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Prof Marius Nel
August 24, 2023 @ 17:3018:30
Matthew, Jesus, and the creation of interpersonal forgiveness
Understanding interpersonal forgiveness has important implications for academia, the church and society. Engaging with this topic highlights the value of the exegetical study of ethical themes in the New Testament.
Although divine, third-party and personal forgiveness occurs in various societies, interpersonal forgiveness is often linked directly to Jesus. Some philosophers, such as Hannah Arendt, even claim that Jesus invented it. Third-party forgiveness, which is often linked to divine authority, involves one person forgiving the transgressions of another against a third party. Personal forgiveness is a unilateral act, by which a victim forgives the offender without the latter’s direct involvement. Interpersonal forgiveness is distinct in that it involves the mutual participation and moral transformation of both parties. It calls for both remorse from the transgressor and a willingness to forgive from the victim, resulting in an interactive reconciliation process.
Interpersonal forgiveness is mentioned in all four Gospels in the New Testament, but receives special attention in the Gospel of Matthew. While Jesus in Matthew demands from his followers personal forgiveness of the transgressions of those who do not form part of their community, he also demands interpersonal forgiveness between fellow community members. This demand is a distinct one, since the concept of interpersonal forgiveness as understood today was absent from ancient Greco-Roman thought. While classic Greek literature does discuss forgiveness, there is little evidence of broad reflection on interpersonal forgiveness. Instead, transgressions between people are explained or excused on account of internal or external factors, rather than forgiven. In addition, it is noteworthy that the New Testament generally uses different terminology for forgiveness than classic Greek writers. The concept of interpersonal forgiveness is also not a major one in the Jewish world, since forgiveness was seen as the prerogative of God alone.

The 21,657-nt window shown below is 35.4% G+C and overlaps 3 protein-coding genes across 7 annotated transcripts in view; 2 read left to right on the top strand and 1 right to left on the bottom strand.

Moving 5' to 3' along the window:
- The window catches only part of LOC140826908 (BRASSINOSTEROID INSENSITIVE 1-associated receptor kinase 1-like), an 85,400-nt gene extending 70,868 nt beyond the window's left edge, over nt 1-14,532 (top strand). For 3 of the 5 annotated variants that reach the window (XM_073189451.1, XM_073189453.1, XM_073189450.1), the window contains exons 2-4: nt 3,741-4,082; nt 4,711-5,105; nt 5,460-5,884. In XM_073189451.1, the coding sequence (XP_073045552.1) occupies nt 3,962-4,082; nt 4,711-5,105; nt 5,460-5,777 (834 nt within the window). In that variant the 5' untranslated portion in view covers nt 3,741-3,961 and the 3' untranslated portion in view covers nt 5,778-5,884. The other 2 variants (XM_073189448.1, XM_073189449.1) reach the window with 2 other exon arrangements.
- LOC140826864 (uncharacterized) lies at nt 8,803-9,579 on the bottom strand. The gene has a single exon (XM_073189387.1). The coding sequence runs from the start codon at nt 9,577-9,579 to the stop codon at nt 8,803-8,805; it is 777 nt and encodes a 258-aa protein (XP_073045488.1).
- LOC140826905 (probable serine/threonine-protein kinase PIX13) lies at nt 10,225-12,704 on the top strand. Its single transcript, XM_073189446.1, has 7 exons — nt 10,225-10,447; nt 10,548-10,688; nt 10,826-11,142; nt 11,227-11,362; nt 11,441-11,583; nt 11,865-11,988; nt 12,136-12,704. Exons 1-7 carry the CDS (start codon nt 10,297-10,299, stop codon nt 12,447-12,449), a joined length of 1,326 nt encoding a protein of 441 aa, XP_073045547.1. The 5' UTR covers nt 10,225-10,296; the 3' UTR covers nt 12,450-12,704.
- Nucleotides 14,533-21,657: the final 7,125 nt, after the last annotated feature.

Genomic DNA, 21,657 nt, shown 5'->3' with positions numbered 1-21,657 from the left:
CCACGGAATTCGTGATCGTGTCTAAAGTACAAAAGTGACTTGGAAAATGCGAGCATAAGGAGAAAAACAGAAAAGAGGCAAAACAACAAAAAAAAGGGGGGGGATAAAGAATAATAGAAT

The Gospel of Matthew, however, emphasises the imperative of interpersonal forgiveness. To Matthew, interpersonal forgiveness is both distinct from seeking divine forgiveness (Matthew 5:23–25) and an integral part of receiving God’s forgiveness. Understanding Matthew’s ethics of forgiveness requires an understanding of the historical contexts of the authors of the New Testament as well as contemporary readers, hermeneutics, and exegesis of texts such as Matthew 18:23–35. In attending to these matters, New Testament ethics can contribute to contemporary discussions in South Africa in which forgiveness and reconciliation are of critical significance.
Marius Johannes Nel is a professor of New Testament in the Department of Old and New Testament at Stellenbosch University (SU). He obtained the degrees BA, BAHons (Greek) cum laude, BTh cum laude, MTh (New Testament) cum laude and DTh at SU between 1988 and 2013. Marius joined the staff of the Faculty of Theology in 2012 and has served as chair of the Department of Old and New Testament as well as of the Programme Committee.
His primary research focus is Matthean ethics, as evidenced by his more than 60 published research outputs and conference presentations on six continents. He is also committed to the ongoing conversation between academia and the church on the interpretation of the New Testament. This commitment is reflected in his recent books, Om Jesus te sien (2022, co-authored with CW Burger) and Reframing – novel metaphors for reimagining the church and the Bible (2023).
Marius is a member of the Society of Biblical Literature (SBL) and the International Consultation on Ecclesial Futures (ICEF) and serves as chair of the New Testament Society of Southern Africa as well as assessor of the Dutch Reformed Church in South Africa. He is also co-editor of the academic journal Scriptura and a regular contributor to Die Kerkbode.